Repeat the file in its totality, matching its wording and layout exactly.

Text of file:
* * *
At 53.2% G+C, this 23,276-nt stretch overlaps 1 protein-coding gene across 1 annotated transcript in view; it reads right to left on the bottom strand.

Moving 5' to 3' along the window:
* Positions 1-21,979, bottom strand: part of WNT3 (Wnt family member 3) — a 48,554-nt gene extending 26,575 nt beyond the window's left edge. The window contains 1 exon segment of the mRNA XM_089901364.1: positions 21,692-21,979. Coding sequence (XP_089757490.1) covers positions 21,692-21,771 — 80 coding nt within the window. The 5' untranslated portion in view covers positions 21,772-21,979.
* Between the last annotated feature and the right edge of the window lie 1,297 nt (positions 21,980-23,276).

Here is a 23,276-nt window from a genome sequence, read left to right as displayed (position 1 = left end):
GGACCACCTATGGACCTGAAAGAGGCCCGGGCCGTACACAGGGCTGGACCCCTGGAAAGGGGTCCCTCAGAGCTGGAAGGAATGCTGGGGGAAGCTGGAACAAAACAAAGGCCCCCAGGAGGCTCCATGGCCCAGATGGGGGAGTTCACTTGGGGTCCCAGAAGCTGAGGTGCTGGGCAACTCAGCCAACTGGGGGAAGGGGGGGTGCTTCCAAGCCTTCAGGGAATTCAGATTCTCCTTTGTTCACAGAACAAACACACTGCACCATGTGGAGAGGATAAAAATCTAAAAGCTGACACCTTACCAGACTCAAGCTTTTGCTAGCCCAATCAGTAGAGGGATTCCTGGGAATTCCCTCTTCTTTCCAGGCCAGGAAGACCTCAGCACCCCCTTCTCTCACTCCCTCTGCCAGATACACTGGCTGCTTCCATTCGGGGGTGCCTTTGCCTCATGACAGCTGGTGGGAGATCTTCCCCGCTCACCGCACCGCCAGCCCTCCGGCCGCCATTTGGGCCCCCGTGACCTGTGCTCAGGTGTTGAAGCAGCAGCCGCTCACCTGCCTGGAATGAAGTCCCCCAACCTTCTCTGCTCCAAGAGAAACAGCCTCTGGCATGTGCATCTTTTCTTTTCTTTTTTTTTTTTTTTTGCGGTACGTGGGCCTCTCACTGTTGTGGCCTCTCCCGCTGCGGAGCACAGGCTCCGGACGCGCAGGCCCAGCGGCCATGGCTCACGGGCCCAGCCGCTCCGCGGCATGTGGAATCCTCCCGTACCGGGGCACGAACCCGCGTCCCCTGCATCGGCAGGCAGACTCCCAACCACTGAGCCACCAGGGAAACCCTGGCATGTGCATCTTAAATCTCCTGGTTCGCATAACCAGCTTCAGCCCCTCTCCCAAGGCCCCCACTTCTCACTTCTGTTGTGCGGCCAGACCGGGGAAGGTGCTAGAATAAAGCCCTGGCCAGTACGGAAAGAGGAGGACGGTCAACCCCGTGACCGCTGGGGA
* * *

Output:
At 53.2% G+C, this 23,276-nt stretch overlaps 1 protein-coding gene across 1 annotated transcript in view; it reads right to left on the bottom strand.

Moving 5' to 3' along the window:
* Positions 1-21,979, bottom strand: part of WNT3 (Wnt family member 3) — a 48,554-nt gene extending 26,575 nt beyond the window's left edge. The window contains 1 exon segment of the mRNA XM_089901364.1: positions 21,692-21,979. Coding sequence (XP_089757490.1) covers positions 21,692-21,771 — 80 coding nt within the window. The 5' untranslated portion in view covers positions 21,772-21,979.
* Between the last annotated feature and the right edge of the window lie 1,297 nt (positions 21,980-23,276).

Here is a 23,276-nt window from a genome sequence, read left to right as displayed (position 1 = left end):
GGACCACCTATGGACCTGAAAGAGGCCCGGGCCGTACACAGGGCTGGACCCCTGGAAAGGGGTCCCTCAGAGCTGGAAGGAATGCTGGGGGAAGCTGGAACAAAACAAAGGCCCCCAGGAGGCTCCATGGCCCAGATGGGGGAGTTCACTTGGGGTCCCAGAAGCTGAGGTGCTGGGCAACTCAGCCAACTGGGGGAAGGGGGGGTGCTTCCAAGCCTTCAGGGAATTCAGATTCTCCTTTGTTCACAGAACAAACACACTGCACCATGTGGAGAGGATAAAAATCTAAAAGCTGACACCTTACCAGACTCAAGCTTTTGCTAGCCCAATCAGTAGAGGGATTCCTGGGAATTCCCTCTTCTTTCCAGGCCAGGAAGACCTCAGCACCCCCTTCTCTCACTCCCTCTGCCAGATACACTGGCTGCTTCCATTCGGGGGTGCCTTTGCCTCATGACAGCTGGTGGGAGATCTTCCCCGCTCACCGCACCGCCAGCCCTCCGGCCGCCATTTGGGCCCCCGTGACCTGTGCTCAGGTGTTGAAGCAGCAGCCGCTCACCTGCCTGGAATGAAGTCCCCCAACCTTCTCTGCTCCAAGAGAAACAGCCTCTGGCATGTGCATCTTTTCTTTTCTTTTTTTTTTTTTTTTGCGGTACGTGGGCCTCTCACTGTTGTGGCCTCTCCCGCTGCGGAGCACAGGCTCCGGACGCGCAGGCCCAGCGGCCATGGCTCACGGGCCCAGCCGCTCCGCGGCATGTGGAATCCTCCCGTACCGGGGCACGAACCCGCGTCCCCTGCATCGGCAGGCAGACTCCCAACCACTGAGCCACCAGGGAAACCCTGGCATGTGCATCTTAAATCTCCTGGTTCGCATAACCAGCTTCAGCCCCTCTCCCAAGGCCCCCACTTCTCACTTCTGTTGTGCGGCCAGACCGGGGAAGGTGCTAGAATAAAGCCCTGGCCAGTACGGAAAGAGGAGGACGGTCAACCCCGTGACCGCTGGGGA